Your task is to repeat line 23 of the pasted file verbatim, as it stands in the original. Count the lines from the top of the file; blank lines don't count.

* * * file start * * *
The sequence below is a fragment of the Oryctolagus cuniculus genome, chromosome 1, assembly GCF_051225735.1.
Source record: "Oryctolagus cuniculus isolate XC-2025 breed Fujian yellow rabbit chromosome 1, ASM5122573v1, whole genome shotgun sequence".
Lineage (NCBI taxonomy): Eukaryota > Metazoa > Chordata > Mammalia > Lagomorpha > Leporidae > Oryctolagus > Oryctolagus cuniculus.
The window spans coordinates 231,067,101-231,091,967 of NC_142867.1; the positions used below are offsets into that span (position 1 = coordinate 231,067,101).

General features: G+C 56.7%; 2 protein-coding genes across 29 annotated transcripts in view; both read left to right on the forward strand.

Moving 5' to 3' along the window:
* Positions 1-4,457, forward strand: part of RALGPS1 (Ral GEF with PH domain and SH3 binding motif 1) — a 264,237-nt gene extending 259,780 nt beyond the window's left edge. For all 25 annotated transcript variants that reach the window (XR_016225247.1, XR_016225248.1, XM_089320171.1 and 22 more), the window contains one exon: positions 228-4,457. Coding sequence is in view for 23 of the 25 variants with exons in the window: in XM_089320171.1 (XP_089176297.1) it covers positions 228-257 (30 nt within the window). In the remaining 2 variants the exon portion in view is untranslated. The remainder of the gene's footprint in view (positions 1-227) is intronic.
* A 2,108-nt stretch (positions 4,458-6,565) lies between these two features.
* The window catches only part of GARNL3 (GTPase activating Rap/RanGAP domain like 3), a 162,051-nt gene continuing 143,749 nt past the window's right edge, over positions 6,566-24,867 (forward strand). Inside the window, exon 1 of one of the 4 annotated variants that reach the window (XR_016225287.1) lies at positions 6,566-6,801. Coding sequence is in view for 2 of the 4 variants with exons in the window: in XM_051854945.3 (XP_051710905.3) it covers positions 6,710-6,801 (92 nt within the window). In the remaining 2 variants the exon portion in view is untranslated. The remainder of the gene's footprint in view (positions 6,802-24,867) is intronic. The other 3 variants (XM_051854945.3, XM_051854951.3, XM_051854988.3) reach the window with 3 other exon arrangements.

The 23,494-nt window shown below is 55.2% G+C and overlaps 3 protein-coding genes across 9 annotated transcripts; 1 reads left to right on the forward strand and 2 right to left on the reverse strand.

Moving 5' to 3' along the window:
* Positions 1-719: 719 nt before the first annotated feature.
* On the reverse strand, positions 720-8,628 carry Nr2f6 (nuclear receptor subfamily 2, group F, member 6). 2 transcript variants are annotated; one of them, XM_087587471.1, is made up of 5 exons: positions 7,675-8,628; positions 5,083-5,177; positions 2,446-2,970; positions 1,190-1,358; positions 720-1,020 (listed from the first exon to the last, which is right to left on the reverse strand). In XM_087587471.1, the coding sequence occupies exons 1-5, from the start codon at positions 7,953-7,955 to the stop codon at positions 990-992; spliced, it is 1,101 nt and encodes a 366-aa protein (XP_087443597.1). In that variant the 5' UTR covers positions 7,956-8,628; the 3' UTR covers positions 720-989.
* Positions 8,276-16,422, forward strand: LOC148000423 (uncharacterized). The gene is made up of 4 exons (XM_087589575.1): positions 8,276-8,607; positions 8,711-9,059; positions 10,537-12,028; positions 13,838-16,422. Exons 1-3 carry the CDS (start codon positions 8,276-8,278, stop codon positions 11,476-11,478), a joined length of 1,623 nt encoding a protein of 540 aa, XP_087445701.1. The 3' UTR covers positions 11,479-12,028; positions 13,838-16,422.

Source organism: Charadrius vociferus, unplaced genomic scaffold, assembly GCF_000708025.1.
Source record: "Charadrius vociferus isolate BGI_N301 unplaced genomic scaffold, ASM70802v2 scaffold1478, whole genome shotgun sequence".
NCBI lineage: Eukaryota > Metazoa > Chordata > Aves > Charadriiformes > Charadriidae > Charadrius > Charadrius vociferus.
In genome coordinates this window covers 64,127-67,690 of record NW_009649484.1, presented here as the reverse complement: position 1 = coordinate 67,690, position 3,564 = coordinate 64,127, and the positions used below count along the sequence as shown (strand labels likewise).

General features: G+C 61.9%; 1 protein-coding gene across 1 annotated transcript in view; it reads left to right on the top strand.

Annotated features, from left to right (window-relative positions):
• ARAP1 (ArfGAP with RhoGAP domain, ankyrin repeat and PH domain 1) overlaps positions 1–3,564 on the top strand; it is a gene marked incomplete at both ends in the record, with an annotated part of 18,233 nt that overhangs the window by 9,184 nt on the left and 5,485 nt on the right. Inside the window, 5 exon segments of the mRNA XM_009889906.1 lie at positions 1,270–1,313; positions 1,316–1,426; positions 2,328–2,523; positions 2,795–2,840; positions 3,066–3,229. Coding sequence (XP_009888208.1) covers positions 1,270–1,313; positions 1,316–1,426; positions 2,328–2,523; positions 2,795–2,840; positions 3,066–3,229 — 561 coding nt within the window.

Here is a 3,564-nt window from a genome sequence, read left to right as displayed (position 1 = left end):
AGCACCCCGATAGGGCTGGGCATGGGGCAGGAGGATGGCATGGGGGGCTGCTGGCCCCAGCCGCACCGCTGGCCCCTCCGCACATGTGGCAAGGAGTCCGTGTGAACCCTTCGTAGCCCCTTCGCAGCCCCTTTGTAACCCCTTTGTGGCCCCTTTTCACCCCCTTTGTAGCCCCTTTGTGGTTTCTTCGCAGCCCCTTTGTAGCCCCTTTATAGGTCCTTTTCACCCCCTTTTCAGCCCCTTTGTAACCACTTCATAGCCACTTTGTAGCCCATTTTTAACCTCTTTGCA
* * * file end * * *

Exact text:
AGCACCCCGATAGGGCTGGGCATGGGGCAGGAGGATGGCATGGGGGGCTGCTGGCCCCAGCCGCACCGCTGGCCCCTCCGCACATGTGGCAAGGAGTCCGTGTGAACCCTTCGTAGCCCCTTCGCAGCCCCTTTGTAACCCCTTTGTGGCCCCTTTTCACCCCCTTTGTAGCCCCTTTGTGGTTTCTTCGCAGCCCCTTTGTAGCCCCTTTATAGGTCCTTTTCACCCCCTTTTCAGCCCCTTTGTAACCACTTCATAGCCACTTTGTAGCCCATTTTTAACCTCTTTGCA